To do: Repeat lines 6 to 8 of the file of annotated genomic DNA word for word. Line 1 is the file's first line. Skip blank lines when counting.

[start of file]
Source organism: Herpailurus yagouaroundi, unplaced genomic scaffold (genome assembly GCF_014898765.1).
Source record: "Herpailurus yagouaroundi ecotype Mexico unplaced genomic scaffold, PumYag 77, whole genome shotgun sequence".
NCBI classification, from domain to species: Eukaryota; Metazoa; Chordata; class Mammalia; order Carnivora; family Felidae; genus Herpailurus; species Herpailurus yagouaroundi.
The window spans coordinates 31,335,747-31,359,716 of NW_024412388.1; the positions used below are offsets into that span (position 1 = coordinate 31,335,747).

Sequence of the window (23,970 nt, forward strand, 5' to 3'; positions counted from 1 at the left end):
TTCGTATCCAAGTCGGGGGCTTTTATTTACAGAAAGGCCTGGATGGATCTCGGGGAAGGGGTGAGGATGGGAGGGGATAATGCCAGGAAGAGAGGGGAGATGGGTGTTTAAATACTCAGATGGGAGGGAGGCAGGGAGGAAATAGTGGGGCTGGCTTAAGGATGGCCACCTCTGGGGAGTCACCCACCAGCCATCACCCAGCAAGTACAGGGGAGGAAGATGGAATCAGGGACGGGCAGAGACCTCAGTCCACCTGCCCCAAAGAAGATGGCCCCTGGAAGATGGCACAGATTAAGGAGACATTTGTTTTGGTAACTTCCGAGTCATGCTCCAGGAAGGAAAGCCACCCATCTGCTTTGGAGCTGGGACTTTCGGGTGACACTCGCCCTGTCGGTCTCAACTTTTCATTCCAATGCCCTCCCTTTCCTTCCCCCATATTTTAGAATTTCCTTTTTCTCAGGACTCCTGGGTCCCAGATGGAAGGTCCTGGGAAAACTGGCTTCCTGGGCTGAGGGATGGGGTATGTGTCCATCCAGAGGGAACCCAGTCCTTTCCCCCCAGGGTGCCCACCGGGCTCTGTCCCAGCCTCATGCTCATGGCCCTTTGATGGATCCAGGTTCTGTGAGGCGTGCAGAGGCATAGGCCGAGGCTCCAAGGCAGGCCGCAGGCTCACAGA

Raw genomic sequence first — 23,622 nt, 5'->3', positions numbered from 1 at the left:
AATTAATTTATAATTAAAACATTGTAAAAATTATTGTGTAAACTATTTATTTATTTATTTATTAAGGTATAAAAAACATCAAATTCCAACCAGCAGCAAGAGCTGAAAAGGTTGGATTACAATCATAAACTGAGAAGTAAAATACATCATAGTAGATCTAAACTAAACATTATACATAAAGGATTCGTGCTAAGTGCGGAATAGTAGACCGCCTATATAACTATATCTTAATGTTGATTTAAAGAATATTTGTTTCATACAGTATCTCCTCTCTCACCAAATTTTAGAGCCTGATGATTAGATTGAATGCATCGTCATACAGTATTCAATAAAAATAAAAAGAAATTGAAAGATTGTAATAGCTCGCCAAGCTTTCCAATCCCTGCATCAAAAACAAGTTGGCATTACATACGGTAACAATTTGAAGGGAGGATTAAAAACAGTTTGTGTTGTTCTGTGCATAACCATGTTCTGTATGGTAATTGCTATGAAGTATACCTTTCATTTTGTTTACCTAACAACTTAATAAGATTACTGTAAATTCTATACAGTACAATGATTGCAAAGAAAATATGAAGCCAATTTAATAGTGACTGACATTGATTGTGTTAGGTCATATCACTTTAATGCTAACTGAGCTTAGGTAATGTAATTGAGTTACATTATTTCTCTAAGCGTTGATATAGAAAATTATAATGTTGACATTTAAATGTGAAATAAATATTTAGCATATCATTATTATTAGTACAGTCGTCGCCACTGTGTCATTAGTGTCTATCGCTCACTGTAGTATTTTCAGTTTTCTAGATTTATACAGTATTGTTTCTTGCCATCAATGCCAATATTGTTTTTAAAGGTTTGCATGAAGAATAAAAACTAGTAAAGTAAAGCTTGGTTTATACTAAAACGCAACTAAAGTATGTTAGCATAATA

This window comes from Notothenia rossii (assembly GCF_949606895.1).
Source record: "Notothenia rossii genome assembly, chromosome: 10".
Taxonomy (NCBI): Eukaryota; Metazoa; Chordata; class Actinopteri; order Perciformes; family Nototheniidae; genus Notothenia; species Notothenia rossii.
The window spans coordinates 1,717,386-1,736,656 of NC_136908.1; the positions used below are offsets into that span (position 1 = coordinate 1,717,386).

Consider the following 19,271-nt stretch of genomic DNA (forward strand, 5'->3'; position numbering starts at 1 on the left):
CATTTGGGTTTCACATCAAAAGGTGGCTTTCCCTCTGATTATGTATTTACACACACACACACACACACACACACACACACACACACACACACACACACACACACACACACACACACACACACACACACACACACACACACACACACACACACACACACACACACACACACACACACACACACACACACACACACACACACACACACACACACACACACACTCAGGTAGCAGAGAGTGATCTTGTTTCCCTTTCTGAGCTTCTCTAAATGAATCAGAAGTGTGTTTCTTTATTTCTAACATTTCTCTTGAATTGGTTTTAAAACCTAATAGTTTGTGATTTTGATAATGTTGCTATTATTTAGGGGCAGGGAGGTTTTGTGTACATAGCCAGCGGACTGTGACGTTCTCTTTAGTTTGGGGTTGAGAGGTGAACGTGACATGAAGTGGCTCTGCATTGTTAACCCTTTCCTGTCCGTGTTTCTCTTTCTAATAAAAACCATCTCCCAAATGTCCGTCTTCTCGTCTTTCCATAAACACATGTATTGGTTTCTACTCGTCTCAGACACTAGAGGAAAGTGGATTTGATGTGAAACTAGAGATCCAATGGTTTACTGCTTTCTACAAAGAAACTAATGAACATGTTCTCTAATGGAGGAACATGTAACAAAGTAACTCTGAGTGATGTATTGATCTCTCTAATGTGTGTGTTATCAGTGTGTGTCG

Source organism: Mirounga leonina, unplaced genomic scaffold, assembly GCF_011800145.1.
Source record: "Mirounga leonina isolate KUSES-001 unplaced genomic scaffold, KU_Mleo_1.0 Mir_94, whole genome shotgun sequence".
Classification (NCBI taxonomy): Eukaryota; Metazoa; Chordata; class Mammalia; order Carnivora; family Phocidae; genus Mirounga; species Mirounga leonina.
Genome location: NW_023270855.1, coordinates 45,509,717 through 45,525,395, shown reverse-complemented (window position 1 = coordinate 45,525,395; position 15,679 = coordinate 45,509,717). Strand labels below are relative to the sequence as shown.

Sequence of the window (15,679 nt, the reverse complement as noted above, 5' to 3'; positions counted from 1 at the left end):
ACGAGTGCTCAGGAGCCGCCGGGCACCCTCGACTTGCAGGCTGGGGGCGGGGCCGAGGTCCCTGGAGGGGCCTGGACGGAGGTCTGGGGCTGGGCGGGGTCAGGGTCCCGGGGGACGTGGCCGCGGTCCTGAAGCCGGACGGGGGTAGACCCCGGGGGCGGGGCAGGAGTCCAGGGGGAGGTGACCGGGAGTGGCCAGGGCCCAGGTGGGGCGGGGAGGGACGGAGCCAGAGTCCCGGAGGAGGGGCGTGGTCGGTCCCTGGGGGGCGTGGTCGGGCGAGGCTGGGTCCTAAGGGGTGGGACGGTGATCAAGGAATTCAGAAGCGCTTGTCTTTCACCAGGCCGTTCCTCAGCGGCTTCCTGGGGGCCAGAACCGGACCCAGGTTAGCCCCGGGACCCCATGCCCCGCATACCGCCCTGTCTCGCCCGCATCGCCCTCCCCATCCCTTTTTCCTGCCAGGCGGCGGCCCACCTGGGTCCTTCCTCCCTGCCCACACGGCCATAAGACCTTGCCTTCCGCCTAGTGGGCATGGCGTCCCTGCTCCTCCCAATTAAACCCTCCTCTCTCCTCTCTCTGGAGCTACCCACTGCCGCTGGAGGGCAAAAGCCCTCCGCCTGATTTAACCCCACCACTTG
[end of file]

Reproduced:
TTCGTATCCAAGTCGGGGGCTTTTATTTACAGAAAGGCCTGGATGGATCTCGGGGAAGGGGTGAGGATGGGAGGGGATAATGCCAGGAAGAGAGGGGAGATGGGTGTTTAAATACTCAGATGGGAGGGAGGCAGGGAGGAAATAGTGGGGCTGGCTTAAGGATGGCCACCTCTGGGGAGTCACCCACCAGCCATCACCCAGCAAGTACAGGGGAGGAAGATGGAATCAGGGACGGGCAGAGACCTCAGTCCACCTGCCCCAAAGAAGATGGCCCCTGGAAGATGGCACAGATTAAGGAGACATTTGTTTTGGTAACTTCCGAGTCATGCTCCAGGAAGGAAAGCCACCCATCTGCTTTGGAGCTGGGACTTTCGGGTGACACTCGCCCTGTCGGTCTCAACTTTTCATTCCAATGCCCTCCCTTTCCTTCCCCCATATTTTAGAATTTCCTTTTTCTCAGGACTCCTGGGTCCCAGATGGAAGGTCCTGGGAAAACTGGCTTCCTGGGCTGAGGGATGGGGTATGTGTCCATCCAGAGGGAACCCAGTCCTTTCCCCCCAGGGTGCCCACCGGGCTCTGTCCCAGCCTCATGCTCATGGCCCTTTGATGGATCCAGGTTCTGTGAGGCGTGCAGAGGCATAGGCCGAGGCTCCAAGGCAGGCCGCAGGCTCACAGA

Raw genomic sequence first — 23,622 nt, 5'->3', positions numbered from 1 at the left:
AATTAATTTATAATTAAAACATTGTAAAAATTATTGTGTAAACTATTTATTTATTTATTTATTAAGGTATAAAAAACATCAAATTCCAACCAGCAGCAAGAGCTGAAAAGGTTGGATTACAATCATAAACTGAGAAGTAAAATACATCATAGTAGATCTAAACTAAACATTATACATAAAGGATTCGTGCTAAGTGCGGAATAGTAGACCGCCTATATAACTATATCTTAATGTTGATTTAAAGAATATTTGTTTCATACAGTATCTCCTCTCTCACCAAATTTTAGAGCCTGATGATTAGATTGAATGCATCGTCATACAGTATTCAATAAAAATAAAAAGAAATTGAAAGATTGTAATAGCTCGCCAAGCTTTCCAATCCCTGCATCAAAAACAAGTTGGCATTACATACGGTAACAATTTGAAGGGAGGATTAAAAACAGTTTGTGTTGTTCTGTGCATAACCATGTTCTGTATGGTAATTGCTATGAAGTATACCTTTCATTTTGTTTACCTAACAACTTAATAAGATTACTGTAAATTCTATACAGTACAATGATTGCAAAGAAAATATGAAGCCAATTTAATAGTGACTGACATTGATTGTGTTAGGTCATATCACTTTAATGCTAACTGAGCTTAGGTAATGTAATTGAGTTACATTATTTCTCTAAGCGTTGATATAGAAAATTATAATGTTGACATTTAAATGTGAAATAAATATTTAGCATATCATTATTATTAGTACAGTCGTCGCCACTGTGTCATTAGTGTCTATCGCTCACTGTAGTATTTTCAGTTTTCTAGATTTATACAGTATTGTTTCTTGCCATCAATGCCAATATTGTTTTTAAAGGTTTGCATGAAGAATAAAAACTAGTAAAGTAAAGCTTGGTTTATACTAAAACGCAACTAAAGTATGTTAGCATAATA